Making The Old -- and The Good -- New Again

By James Parrish Coleman -- a/k/a Jimbo Coleman

A later edition. Early Editions had a white

spine, and ads for long extinct local business.


Gulf Coast Gourmet was compiled by my late mother, Jane S. Coleman, in the early 1960s. The book was a fund raiser for the Foley Woman's Club.

The illustrations are the original work of a very talented artist named Marion Dyer. The book has been in print for many, many years; but has the simple fault of assuming you know about Gulf seafood and really know how to cook. I'll cook through the book (and my childhood), explain how Jane Coleman cooked, and tell a lot of family stories in the process. I like to cook. I will share what I have, and hope you like it. That's the spirit of this blog. Bon Appetit.


Saturday, March 5, 2011

That's The Spirit!

Revisiting My Childhood, and Making The Old -- and The Good -- New Again

By James Parrish Coleman
      a/k/a Jimbo Coleman


A later edition. The first ones had a white
spine, and ads in the back for long extinct
local business.



Gulf Coast Gourmet is a cookbook compiled by my late mother in the early 1960s. She, and a group of other talented women, put the book together as a fund raiser for the Foley Woman's Club.
My mother chased down cooks, chefs, local seafood producers and anyone else with a good recipe. She charmed, cajoled and convinced them to hand over the information. When I look at pictures of her then, at a youthful 40-years-old, I am sure the fact that she was a very pretty and petite woman melted the heart of more than one chef.
The illustrations are the original work of a very talented artist named Marion Dyer. These drawings are very clever, and adorn each section front.
The recipes are well thought out and simply presented. They have cautions, and the unforgettable sentence "do not substitute ingredients as results will not be the same."

The book has been in print for many, many years; but has the simple fault of assuming you know about Gulf seafood and really know how to cook.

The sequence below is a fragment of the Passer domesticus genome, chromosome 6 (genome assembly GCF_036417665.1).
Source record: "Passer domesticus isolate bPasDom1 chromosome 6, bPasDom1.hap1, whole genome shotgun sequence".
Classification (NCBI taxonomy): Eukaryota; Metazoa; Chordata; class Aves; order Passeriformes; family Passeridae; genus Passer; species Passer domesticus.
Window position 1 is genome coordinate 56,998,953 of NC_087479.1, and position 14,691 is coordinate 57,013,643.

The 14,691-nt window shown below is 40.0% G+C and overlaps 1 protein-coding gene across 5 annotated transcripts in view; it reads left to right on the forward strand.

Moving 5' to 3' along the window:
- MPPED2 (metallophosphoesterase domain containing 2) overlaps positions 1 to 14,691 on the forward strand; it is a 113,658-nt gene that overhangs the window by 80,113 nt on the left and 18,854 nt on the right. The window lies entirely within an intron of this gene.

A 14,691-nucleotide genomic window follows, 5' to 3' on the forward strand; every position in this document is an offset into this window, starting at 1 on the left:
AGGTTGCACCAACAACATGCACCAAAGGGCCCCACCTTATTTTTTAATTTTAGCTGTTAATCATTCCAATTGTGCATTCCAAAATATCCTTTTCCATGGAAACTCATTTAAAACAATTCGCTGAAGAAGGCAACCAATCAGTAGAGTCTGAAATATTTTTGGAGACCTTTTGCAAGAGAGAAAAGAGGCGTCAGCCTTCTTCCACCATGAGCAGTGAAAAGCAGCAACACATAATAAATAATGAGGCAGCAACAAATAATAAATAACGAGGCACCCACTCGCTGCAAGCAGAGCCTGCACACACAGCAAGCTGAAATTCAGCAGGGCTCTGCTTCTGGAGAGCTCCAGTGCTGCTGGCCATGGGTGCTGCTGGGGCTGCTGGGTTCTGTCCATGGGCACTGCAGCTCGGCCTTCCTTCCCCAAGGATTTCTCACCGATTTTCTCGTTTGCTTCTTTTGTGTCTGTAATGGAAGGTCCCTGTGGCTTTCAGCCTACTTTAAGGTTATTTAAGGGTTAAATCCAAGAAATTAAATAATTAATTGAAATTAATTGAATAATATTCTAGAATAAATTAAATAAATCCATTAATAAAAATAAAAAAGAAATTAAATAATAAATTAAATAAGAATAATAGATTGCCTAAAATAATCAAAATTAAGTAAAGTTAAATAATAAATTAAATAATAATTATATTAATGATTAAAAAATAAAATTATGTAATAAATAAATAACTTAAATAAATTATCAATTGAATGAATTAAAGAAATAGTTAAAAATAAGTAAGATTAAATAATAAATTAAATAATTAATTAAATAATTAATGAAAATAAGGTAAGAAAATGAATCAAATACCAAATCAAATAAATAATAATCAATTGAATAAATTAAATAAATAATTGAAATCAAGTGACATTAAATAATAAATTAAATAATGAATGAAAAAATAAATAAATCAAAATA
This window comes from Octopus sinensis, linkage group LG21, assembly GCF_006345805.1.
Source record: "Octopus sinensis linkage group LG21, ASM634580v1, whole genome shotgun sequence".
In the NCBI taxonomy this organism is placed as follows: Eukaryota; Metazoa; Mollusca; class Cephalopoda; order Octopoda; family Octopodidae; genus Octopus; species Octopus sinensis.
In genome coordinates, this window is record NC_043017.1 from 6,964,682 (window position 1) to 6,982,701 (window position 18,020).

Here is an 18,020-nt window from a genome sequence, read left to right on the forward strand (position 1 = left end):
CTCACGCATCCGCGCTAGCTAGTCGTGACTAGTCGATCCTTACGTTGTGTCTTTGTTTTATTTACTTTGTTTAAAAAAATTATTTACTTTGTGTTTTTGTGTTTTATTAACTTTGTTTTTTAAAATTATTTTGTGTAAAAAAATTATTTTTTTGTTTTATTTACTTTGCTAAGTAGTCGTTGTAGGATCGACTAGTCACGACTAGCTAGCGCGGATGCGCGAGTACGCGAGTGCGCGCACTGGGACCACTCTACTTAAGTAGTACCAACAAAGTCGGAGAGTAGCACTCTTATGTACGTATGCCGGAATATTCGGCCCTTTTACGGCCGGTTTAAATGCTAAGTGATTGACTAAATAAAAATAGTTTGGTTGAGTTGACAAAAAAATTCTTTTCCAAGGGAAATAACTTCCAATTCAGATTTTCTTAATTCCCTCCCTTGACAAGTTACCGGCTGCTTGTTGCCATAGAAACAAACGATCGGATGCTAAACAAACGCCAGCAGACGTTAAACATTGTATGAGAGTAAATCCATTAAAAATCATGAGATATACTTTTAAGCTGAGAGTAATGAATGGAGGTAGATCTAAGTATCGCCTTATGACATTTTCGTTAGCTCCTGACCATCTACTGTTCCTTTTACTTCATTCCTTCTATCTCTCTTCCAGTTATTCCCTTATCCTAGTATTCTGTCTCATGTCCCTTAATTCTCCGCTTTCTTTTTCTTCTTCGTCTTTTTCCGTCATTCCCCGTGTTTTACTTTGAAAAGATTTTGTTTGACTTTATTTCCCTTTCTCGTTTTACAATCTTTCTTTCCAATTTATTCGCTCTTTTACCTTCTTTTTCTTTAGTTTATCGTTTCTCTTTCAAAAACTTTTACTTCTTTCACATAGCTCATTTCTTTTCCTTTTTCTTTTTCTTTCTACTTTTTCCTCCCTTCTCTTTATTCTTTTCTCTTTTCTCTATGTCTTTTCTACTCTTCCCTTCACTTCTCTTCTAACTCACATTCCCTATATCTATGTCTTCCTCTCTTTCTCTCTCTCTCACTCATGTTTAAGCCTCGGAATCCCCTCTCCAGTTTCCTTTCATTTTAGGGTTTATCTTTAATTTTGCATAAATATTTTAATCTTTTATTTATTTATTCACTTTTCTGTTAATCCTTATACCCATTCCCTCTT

To get the best out of the book, which has dishes that are favorites in this part of the world, you really have to know the "how" rather than just the "what" in the recipes.
When the book was published, cooking was something that interested the "gals" and included exciting dishes like "boil-in-a-bag" vegetables and instant mashed potatoes. The only ingredient that we treated with real reverence when I was a child was ---- seafood.
I became interested in cooking the summer before I went into the first grade. My mother's friend, and great cook, Flossie Michaelson, and she spent the summer testing the recipes. That settled it. I wanted to get in front of that stove. Several childhood kitchen fires, and a lot of years later, I am still cooking.

My children, especially my grown son James, have also taken up the craft. He learned to cook as impressed labor for holiday family meals. As a teenager, he learned that knowing how to cook was a valuable social skill. In college he commented, "All the girls just love it. If you can use a saute' pan, they think you're a Warlock."

My daughter Sarah will tell you that she does not cook, and then fix a meal for herself without drama or fuss.

My son and I will cook our way through the book. I will describe all I remember about how my mother cooked these dishes. For the many I never saw her cook, I'll tell how we cook them.

It is sad that COOKING, something as full of affection, home, skill, honesty and ... love,  has been turned into a contest, put-down session and television event by the Food Network.

We like to cook. We love people. We will share what we have, and hope you like it. That's the spirit of this blog. Bon appetit.

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